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Thread: Really, really great UK jeweller for micropave

  1. #1
    Join Date
    Mar 2016
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    Default Really, really great UK jeweller for micropave

    Hi all

    Does anyone have a recommendation for a really great UK setter. Long story short, I have a 1.22ct pear that I would like set in a Victor Canera Emilya style setting

    victorcanera.com/rings/the-emilya-halo-solitaire

    I've been to a few London setters and been told yes yes, no problem, only to see their work and find its nothing like the quality of what I've seen from US jewellers. I really like the details like the angled halo, curved struts, how neat it is generally, and I don't necessarily feel like they are "getting" that. I am aware I'm probably a total PIA customer but it's obviously important to me that I get exactly what I'm looking for.

    If anyone can help I would be eternally grateful!

  2. #2
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    Jul 2009
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    If you want that style specifically, I would suggest going to the person who does that style.
    I suspect you are conflating setting and mount making from your comments about the angled halo - once it reaches the setter they've usually not much chance of changing the style of mount.

    With the actual setting work in the picture, I'm not sure I see the issue - scalloped edges rather than anything trickier (not what I know as cut-down), tapered claws on the main stone - seems pretty standard fare, but maybe I'm missing something.

    Personally, I'd build it in CAD and have it cast rather than hand fabricating it. Especially if there are likely to be design changes along the way...
    That said, I'd have no interest in copying someone else's style.

  3. #3
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    Hi Peter

    Thank you very much for your reply. I may well be conflating terms so thank you for clarifying. If I was in the US I would absolutely be going straight to Victor Canera but I am nervous about sending a stone backwards and forwards. I wouldn't have thought that there would be an issue either - but as I said, I am yet to see any examples in London that I feel match the quality and attention to detail that I have seen from some of the US jewellers, hence asking if anyone had a recommendation.

    Hopefully I will find someone soon as I'm keen to show off my lovely stone

    Louise

  4. #4
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    OK, in traditional division of labour, a mountmaker makes the mount. The setter takes the mount and does minor modification (usually) to the existing mount - notching prongs, for example - and secures the stones.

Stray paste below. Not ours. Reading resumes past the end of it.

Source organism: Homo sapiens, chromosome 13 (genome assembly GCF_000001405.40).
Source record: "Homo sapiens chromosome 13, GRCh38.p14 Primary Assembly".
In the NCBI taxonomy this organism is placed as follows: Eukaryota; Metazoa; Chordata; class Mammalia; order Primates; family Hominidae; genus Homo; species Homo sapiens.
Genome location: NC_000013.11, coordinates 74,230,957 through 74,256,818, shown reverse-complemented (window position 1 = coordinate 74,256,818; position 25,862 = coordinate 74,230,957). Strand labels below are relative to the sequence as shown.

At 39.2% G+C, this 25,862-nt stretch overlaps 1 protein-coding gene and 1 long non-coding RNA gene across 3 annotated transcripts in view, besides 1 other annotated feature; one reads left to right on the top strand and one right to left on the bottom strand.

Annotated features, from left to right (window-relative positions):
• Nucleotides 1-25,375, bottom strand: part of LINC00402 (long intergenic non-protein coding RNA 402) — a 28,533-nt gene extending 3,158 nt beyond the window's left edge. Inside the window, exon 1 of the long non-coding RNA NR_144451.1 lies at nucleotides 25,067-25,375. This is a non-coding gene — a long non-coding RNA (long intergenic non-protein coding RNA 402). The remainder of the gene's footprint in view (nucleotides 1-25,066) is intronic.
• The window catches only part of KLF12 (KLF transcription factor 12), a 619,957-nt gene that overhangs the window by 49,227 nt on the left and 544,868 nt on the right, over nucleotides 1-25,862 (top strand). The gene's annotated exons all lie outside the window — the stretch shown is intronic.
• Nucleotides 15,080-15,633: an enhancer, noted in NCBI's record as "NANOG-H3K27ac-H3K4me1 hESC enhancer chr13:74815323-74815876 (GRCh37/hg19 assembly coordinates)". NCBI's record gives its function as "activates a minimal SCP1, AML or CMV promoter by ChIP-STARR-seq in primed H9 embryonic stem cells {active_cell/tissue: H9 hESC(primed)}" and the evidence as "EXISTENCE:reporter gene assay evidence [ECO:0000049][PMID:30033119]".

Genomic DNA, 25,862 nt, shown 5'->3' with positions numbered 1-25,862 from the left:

Are you asking for someone to make the ring from scratch & set it? I'm interested in why you feel the London ones don't match the quality you've seen from some US jewelers (ach, they're over there, may as well use their spelling) - is it the style of setting work itself you're picking up on or something else? The US style tends to be a lot more blingy as gross generalisation; setting methods vary from the very traditional through to the more modern methods taught by e.g. Jura.

    It sounds doable, I'm just trying to work out what you're actually after...

  5. #5
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    Mar 2016
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    Hi Peter

    Thanks again for taking the time to reply! I do like the "blingy" look and have definitely been influenced by spending (too much) time looking at pricescope etc. The rings that I have seen in the UK have all had too much metal showing for my taste. I like the way in the Victor Canera setting where you can actually see the rounded outline of the stones around the halo. Also, I have not seen a ring in the UK with a rounded/tubular shank. Is that more difficult to set stones in to? The closest thing I've seen has been at Harry Winston and the prices are (obviously) crazy. The ones I have seen just don't seem to be as "neat", with as much attention to detail. My dad (ironically a former bench jeweller himself) says that a lot of that can be rectified by a specialist polisher, but I am just nervous to have something made when I'm not 100% comfortable. I'm a girl and there's a lot of emotion wrapped up in these things!